This post is about Nezperce (the town) as opposed to Nez Perce (the Native American tribe). The tribe plays a HUGE role in the history of the area and I will address it in a future post. The town of about 500 residents is located just southeast of the current reservation and apparently has nothing to do with the tribe itself. Curiously the town and (much of) the reservation are located in Lewis County while the “headquarters” of the tribe is located in the town of Lapwai which is in Nez Perce County, immediately to the west of Lewis County.
I kind of stumbled upon the town as I was out driving through farmland north of Grangeville. I saw a sign for it and I knew the name from previous trips out west.
Much of the farmland in Idaho is for growing potatoes (this IS Idaho after all…). I believe the green field in the photo below is potatoes.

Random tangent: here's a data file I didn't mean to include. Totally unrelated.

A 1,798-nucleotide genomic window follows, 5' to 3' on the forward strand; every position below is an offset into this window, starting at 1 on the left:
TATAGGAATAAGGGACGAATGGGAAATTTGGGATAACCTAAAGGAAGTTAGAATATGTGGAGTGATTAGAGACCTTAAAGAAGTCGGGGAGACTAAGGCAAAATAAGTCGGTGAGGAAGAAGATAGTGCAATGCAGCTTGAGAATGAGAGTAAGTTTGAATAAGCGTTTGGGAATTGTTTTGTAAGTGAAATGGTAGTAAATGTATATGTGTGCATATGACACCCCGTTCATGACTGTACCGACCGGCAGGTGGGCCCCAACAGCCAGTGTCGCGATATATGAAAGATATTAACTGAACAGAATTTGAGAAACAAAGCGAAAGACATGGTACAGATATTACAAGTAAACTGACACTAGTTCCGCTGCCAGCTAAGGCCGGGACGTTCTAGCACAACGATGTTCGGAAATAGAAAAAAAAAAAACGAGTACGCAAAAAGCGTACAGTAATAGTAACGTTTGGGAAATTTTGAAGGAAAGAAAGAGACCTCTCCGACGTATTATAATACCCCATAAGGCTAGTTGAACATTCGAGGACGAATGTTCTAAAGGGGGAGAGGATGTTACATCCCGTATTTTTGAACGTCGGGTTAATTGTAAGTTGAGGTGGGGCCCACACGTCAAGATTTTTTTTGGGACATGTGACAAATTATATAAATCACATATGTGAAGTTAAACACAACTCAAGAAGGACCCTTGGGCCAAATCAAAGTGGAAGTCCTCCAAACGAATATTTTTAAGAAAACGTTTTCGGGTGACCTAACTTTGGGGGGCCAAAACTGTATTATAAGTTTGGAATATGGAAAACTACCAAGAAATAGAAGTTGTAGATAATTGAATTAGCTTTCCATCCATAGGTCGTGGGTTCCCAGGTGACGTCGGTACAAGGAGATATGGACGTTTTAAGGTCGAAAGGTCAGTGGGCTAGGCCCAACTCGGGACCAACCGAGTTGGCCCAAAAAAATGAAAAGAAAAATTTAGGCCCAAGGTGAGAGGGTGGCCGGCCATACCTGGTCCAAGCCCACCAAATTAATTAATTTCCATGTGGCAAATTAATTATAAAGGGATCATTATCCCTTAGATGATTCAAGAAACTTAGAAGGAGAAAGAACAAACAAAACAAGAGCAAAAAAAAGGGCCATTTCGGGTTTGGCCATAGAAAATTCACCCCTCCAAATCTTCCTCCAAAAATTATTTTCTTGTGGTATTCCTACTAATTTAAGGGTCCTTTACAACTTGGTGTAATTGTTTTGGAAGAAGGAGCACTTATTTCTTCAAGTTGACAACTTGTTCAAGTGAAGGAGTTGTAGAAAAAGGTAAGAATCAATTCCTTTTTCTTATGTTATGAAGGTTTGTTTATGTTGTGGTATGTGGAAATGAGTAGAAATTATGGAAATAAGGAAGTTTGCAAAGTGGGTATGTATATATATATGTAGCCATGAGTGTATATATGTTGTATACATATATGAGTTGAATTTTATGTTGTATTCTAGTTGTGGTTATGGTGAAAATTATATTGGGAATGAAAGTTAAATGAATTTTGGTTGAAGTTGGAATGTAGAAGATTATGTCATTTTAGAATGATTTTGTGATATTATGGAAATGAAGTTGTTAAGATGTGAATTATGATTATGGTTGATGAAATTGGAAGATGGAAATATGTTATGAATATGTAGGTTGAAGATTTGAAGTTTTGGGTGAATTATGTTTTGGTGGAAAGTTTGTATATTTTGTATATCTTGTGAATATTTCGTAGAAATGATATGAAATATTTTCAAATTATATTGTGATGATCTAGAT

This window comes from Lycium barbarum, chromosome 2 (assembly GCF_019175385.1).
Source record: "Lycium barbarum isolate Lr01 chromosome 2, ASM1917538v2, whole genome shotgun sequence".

That I expected, but I was surprised at the number of fields in this region where canola is grown. As you will see, canola fields are a very impressive yellow in color.
I finally arrived in little Nezperce. By the way, the town (and the tribe) are pronounced NAY pear-SAY. The town name is presented as one word but the tribe is two words.
And this is the arena where they undoubtedly hold rodeos and such:
I drove through town (it didn’t take long!) and when I turned around to head back out the way I came in I noticed this piece of artwork in someone’s front yard:
If you zoom in you will see that the horse is made completely of old horseshoes welded together! Very clever and impressive. Later in my trip I would see a pickup truck in New Mexico which belonged to an artist who constructs such pieces of art.